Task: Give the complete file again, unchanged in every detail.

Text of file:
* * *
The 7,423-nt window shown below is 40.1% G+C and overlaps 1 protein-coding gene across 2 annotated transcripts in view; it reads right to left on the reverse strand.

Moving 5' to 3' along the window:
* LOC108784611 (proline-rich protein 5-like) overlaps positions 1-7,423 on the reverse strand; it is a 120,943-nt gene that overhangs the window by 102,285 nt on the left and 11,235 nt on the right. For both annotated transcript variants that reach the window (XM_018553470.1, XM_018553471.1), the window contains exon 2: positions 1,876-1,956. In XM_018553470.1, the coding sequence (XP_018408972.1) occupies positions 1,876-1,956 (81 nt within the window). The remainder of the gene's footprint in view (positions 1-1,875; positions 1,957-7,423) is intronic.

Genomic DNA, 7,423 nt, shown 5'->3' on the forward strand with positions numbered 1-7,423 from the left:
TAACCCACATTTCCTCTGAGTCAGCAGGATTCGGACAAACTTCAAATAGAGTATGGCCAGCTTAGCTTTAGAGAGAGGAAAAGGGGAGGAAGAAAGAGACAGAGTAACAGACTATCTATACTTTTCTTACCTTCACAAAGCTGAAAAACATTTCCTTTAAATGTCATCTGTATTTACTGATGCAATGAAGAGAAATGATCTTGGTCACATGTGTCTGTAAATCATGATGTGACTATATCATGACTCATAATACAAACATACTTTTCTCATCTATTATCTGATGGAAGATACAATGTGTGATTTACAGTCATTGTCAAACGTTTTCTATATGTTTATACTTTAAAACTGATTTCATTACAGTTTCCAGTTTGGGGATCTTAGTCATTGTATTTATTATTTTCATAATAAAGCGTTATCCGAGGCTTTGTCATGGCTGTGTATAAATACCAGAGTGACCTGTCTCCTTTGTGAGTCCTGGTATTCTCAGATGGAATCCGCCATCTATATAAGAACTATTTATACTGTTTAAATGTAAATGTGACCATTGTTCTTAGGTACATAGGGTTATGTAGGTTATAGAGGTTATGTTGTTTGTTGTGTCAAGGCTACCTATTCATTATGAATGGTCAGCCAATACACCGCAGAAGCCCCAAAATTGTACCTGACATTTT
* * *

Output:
The 7,423-nt window shown below is 40.1% G+C and overlaps 1 protein-coding gene across 2 annotated transcripts in view; it reads right to left on the reverse strand.

Moving 5' to 3' along the window:
* LOC108784611 (proline-rich protein 5-like) overlaps positions 1-7,423 on the reverse strand; it is a 120,943-nt gene that overhangs the window by 102,285 nt on the left and 11,235 nt on the right. For both annotated transcript variants that reach the window (XM_018553470.1, XM_018553471.1), the window contains exon 2: positions 1,876-1,956. In XM_018553470.1, the coding sequence (XP_018408972.1) occupies positions 1,876-1,956 (81 nt within the window). The remainder of the gene's footprint in view (positions 1-1,875; positions 1,957-7,423) is intronic.

Genomic DNA, 7,423 nt, shown 5'->3' on the forward strand with positions numbered 1-7,423 from the left:
TAACCCACATTTCCTCTGAGTCAGCAGGATTCGGACAAACTTCAAATAGAGTATGGCCAGCTTAGCTTTAGAGAGAGGAAAAGGGGAGGAAGAAAGAGACAGAGTAACAGACTATCTATACTTTTCTTACCTTCACAAAGCTGAAAAACATTTCCTTTAAATGTCATCTGTATTTACTGATGCAATGAAGAGAAATGATCTTGGTCACATGTGTCTGTAAATCATGATGTGACTATATCATGACTCATAATACAAACATACTTTTCTCATCTATTATCTGATGGAAGATACAATGTGTGATTTACAGTCATTGTCAAACGTTTTCTATATGTTTATACTTTAAAACTGATTTCATTACAGTTTCCAGTTTGGGGATCTTAGTCATTGTATTTATTATTTTCATAATAAAGCGTTATCCGAGGCTTTGTCATGGCTGTGTATAAATACCAGAGTGACCTGTCTCCTTTGTGAGTCCTGGTATTCTCAGATGGAATCCGCCATCTATATAAGAACTATTTATACTGTTTAAATGTAAATGTGACCATTGTTCTTAGGTACATAGGGTTATGTAGGTTATAGAGGTTATGTTGTTTGTTGTGTCAAGGCTACCTATTCATTATGAATGGTCAGCCAATACACCGCAGAAGCCCCAAAATTGTACCTGACATTTT